As two of my four sons move into middle school, the work gets harder. The obstacles get higher, and the tests get more demanding. We’re a sit-around-the-table-and-talk-about-your-day kind of family, at least a few nights a week, so each of our sons is aware of the other’s triumphs and challenges.
This can be great. It effectively ends any kind of “woe-is-me” pity party, and—even better—gives each of us a team to help brainstorm a solution to a problem we can’t solve on our own.
What happens, though, when a tween sees a sibling’s strength as an indictment of his own struggle?
One son saying the other is “smarter at math” has the power to push my brain through my ears. It sounds like an excuse, a blow-off, and a cop-out, while also sounding like a cry for help and evidence of low self-esteem.
As parents, we try so hard not to compare our kids. At least not out loud, or at the very least not when we think they can hear us. So how should we respond when they compare themselves to each other?
By middle school, kids are starting to understand that they are not “best” at everything. It is normal and healthy, important developmentally and psychologically, for kids to be able to place themselves on a spectrum of skill. Knowing what you’re great at—and where you need extra time, support, and work—allows students to better budget their schedules and celebrate their own victories. The only way to do that is to compare, and siblings offer the most obvious—and honest—opportunities for that comparison.
Four strategies help my family navigate the murky waters of self-evaluation and comparison. Whether my sons are sizing themselves up against the abilities and accomplishments of a friend, a classmate, or a brother, we continue to reinforce these guidelines.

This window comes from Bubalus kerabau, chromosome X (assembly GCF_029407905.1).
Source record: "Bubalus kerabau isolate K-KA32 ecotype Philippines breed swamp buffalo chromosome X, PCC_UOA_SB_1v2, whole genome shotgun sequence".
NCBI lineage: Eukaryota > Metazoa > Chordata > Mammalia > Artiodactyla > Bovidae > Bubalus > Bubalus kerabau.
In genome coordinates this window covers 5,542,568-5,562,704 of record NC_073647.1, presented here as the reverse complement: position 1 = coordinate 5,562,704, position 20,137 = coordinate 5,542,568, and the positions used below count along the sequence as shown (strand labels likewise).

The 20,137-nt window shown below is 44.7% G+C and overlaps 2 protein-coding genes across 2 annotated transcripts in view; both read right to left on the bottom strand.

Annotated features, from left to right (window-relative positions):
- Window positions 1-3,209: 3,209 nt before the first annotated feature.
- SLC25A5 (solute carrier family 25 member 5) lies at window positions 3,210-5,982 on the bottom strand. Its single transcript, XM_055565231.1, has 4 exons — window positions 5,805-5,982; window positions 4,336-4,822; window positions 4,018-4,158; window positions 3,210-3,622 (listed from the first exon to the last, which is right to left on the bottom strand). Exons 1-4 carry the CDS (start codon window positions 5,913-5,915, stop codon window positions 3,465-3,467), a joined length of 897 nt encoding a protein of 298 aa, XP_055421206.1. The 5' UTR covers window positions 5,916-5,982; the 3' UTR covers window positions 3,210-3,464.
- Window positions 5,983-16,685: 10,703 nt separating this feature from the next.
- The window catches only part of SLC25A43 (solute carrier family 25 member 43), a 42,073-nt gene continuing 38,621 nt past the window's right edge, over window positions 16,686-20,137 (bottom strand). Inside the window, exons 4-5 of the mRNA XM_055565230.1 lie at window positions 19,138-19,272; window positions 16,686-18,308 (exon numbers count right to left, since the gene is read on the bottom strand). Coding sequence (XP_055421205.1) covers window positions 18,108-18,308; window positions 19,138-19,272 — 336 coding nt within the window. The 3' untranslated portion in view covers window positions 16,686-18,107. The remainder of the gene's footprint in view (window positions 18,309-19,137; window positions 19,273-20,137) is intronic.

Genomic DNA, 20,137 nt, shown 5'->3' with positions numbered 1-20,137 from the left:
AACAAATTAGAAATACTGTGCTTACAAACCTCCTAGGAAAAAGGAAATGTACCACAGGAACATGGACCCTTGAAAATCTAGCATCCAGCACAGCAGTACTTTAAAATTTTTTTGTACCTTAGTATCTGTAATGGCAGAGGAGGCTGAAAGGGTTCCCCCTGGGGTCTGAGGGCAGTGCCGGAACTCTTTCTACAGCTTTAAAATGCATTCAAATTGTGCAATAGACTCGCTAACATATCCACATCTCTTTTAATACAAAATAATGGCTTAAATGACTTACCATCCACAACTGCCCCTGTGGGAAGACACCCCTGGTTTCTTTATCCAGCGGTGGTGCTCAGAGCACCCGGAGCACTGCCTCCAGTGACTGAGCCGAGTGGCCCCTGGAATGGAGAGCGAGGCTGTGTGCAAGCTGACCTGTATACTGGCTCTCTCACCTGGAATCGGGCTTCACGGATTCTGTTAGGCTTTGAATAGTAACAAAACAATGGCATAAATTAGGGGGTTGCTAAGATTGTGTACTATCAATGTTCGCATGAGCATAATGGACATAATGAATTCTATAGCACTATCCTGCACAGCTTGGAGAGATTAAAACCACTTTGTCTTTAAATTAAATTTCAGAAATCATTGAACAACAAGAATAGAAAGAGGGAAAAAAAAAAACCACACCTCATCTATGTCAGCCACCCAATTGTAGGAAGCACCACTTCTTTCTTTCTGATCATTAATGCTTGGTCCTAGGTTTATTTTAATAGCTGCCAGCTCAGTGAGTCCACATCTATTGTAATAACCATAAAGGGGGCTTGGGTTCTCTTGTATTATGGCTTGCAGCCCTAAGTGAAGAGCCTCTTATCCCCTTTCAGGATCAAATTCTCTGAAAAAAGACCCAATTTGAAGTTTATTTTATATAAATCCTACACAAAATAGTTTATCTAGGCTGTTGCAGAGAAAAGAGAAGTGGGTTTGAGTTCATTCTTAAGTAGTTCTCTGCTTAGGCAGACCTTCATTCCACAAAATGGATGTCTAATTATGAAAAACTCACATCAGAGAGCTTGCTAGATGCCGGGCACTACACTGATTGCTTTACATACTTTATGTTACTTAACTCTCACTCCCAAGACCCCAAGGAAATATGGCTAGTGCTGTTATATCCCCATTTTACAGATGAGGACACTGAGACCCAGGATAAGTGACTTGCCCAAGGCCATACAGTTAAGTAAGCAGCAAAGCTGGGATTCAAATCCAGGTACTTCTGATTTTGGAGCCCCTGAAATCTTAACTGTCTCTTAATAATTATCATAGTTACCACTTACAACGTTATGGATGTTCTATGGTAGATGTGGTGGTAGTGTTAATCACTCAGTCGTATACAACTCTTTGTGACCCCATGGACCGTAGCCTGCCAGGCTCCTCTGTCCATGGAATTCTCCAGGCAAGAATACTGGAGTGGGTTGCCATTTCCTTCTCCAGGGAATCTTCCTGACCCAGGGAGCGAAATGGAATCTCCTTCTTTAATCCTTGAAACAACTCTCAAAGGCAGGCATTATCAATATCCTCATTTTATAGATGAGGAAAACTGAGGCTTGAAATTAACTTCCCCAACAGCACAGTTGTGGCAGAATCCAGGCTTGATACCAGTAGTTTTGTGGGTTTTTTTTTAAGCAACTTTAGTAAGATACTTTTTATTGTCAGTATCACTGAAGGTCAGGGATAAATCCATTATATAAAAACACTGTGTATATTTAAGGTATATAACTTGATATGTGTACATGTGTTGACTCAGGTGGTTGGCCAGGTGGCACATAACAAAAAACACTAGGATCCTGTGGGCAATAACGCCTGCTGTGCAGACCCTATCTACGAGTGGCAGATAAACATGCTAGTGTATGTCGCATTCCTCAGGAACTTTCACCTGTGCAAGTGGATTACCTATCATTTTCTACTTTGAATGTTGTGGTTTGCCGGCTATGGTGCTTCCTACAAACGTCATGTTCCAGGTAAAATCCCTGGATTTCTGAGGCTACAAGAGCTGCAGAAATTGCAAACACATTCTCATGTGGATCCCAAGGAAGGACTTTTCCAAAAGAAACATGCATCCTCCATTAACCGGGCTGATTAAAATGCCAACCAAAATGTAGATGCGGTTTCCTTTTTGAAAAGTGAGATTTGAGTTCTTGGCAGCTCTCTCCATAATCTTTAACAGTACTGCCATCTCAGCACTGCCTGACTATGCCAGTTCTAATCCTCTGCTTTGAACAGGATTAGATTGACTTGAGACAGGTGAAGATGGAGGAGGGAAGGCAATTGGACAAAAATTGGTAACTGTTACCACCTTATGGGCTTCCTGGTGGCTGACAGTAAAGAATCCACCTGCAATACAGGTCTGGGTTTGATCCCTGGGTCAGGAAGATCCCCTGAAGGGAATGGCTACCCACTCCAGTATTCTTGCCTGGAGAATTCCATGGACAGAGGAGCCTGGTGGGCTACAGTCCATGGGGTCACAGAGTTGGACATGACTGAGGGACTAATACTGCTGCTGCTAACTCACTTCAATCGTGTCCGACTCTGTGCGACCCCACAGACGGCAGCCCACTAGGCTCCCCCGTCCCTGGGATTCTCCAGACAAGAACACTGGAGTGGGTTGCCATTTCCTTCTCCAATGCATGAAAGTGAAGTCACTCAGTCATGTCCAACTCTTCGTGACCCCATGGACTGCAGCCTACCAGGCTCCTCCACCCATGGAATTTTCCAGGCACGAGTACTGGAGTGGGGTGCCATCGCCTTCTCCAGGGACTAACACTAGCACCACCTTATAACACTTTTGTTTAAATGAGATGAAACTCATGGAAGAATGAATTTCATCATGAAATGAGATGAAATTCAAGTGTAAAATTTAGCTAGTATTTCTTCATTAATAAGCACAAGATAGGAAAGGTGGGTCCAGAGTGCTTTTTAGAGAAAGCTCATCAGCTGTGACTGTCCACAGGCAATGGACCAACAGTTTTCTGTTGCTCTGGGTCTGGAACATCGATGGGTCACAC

Shifting the Conversation Away from Competition
1. Focus on learning, not grades.
More than grades, test scores, prizes, or wins, we value learning. The trick here is that we have to consistently praise the learning (not just the attention-grabbing stuff like awards and high scores). We do so by asking our children what they’ve learned instead of what score they received.
2. Emphasize the role of effort.
How hard you work is more important than your innate ability—and more rewarding as well.
Did you know that your effort can impact your ability? Research demonstrates that just knowing this fact improves kids’ motivation and, in fact, also leads to better performance. So we try to focus on the sweat our kids put in to learning.
3. Remind them to believe in themselves.
Someone else’s talent has nothing to do with you. Stop focusing on what someone else can do and show yourself what you can accomplish. Remember that effort can trump innate ability. And linking poor performance to lack of innate ability reduces drive and motivation.
4. Encourage them to challenge themselves, not others.
Their goal should be to beat their own personal best. When they compete against themselves, they can work on trying to beat their own record.
None of this keeps our kids from talking (read: whining) about what a sibling does better, particularly when said child is struggling. We aim to keep him concentrating on the resilience he needs to continue trying. And to keep our own frustration at bay. This list helps us to do both.